Well, you present an interesting situation, and I need to clarify something about it.
You described that the patrol split into two teams: (1) evacuate Grasslake and (2) drive off with fire. Just looking at those two items, you’ve got a complex Fight Animal conflict already. In fact, I’m certain that in itself was a great conflict to play through.
Now, at what point did the player want to perform the special kill move? During the conflict? As a member of one of the teams? Was the player acting alone?
So, my first advice is to restrict the situation when a conflict arises in the following manner: GM has a side and Players have a side. Typically, the GM has one or more NPCs while players have one or more PCs. Generally, the GM does not have multiple teams, but players might rarely have multiple teams. Everyone among the players joins a side and a team! No loners on a third side! In fact, no third side–GM side/Player side.
When sides and teams are arranged, then discuss goals for the conflict. This is another point about the player’s declaration which is a bit confusing. Was that special kill move the entire goal, or a described Attack? If it was the entire goal, that’s a bit too specific and doesn’t respect the rules about Natural Order. I’d pause to remind said player of the rules by identifying that this beast is too far above the order of mice to be threatened by mouse weapons in such a maneuver. I’d further clarify that the patrol could work together toward killing the beast (even including the special kill move) by a follow-up conflict (possibly), but to gain the follow-up conflict, they would need to rouse the town to action in one of three ways: (1) trained and hardened soldiers, (2) cunning and tough hunters, (3) poison by science. This would mean the problem is presented, and the players would all have to agree their side was about one of those three options and willing to work hard to gain the follow-up conflict leading to a kill. In the opening conflict, they would have to set a goal that distinctly identifies the goal of causing serious Injured or Sick condition on the snapping turtle with little to no loss.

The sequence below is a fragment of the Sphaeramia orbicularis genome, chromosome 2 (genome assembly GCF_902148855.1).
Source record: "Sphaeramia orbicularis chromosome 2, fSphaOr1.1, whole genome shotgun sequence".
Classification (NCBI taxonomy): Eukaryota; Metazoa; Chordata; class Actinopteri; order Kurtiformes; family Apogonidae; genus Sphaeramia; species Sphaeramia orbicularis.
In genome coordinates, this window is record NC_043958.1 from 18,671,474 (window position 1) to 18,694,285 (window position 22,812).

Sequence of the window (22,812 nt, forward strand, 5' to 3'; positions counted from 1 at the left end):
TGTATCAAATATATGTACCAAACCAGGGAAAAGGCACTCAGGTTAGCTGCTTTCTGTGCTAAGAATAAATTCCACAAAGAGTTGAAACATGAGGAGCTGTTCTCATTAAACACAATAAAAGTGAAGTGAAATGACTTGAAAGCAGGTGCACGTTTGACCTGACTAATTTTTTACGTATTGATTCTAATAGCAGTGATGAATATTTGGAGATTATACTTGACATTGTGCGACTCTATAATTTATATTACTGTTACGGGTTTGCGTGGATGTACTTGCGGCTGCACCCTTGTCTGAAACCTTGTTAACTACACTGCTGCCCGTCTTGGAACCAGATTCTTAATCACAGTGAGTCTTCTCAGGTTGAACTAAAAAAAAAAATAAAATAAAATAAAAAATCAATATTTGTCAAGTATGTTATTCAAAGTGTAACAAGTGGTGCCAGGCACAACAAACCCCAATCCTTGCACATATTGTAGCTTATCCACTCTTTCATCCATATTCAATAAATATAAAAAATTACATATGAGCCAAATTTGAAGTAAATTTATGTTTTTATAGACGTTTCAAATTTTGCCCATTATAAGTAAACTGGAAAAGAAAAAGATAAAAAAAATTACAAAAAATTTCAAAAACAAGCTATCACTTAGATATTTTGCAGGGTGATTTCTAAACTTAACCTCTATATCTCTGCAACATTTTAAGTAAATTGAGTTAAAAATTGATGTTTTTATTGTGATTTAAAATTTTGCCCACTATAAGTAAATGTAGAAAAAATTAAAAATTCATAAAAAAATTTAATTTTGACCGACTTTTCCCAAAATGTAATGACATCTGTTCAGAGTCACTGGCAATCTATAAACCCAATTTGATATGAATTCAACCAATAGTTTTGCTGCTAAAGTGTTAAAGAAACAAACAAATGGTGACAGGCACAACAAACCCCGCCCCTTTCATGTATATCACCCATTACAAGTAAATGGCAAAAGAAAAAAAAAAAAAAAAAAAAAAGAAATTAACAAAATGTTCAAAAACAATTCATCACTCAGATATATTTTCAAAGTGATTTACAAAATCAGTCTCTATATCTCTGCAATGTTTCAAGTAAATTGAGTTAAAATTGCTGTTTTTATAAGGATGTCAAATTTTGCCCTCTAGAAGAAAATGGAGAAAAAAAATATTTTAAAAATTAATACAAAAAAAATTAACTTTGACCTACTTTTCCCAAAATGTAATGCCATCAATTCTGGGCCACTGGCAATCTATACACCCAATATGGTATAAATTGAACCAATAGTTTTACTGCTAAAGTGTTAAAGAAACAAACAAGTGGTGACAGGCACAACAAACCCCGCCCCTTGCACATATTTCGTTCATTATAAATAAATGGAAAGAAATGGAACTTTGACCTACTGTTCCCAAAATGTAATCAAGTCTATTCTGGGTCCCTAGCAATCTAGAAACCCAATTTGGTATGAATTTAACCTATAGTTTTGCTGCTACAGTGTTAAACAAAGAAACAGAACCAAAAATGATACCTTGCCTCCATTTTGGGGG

In that way, they’ve gathered a force or caused toxic shock, and are more capable of threatening the snapping turtle. It gives a chance to now engage in a Fight Animal conflict where I’d consider the snapping turtle at a lower natural order.
It is a touchy subject, and each play group might handle it differently.
I suggest making the clarity about what can or cannot be threatened with death before rolling Dispo to ensure everyone is on the same page.
If the GM allows for the kill statement to be placed in the conflict Goal, and the team wins, you can still look at the degree of compromise. I mean this regardless of whether the GM placed a kill statement in the conflict goal. I often have different stakes than the players, so just having the patrol trying to kill a beast doesn’t mean the beast is trying to kill the patrol.
Using the degree of compromise, as well as guidelines in the rules text from page 130-131, the players must place the highest effort on complete success without losing Dispo in order to really gain the kill condition. From there, also consider the guidelines in the rules text from page 115-116. That holds a lot of clues about how to really twist the circumstances of success and failure during a conflict.
The last thought I’d really consider is how much the other players agreed or played along. Were other players suggesting this would work? Were the PCs warning each other not to get in the range of that snapping jaw? Although you have loads of info as the GM, the players might not fully understand the point-of-view which the mice have of such a beastly creature. So, maybe they were forgetful of their place in the world, let it be, and develop more clear descriptions for the future to tell the players how mice feel, think, and react when faced with such outrageous bravery, terror, danger, etc.
It isn’t D&D.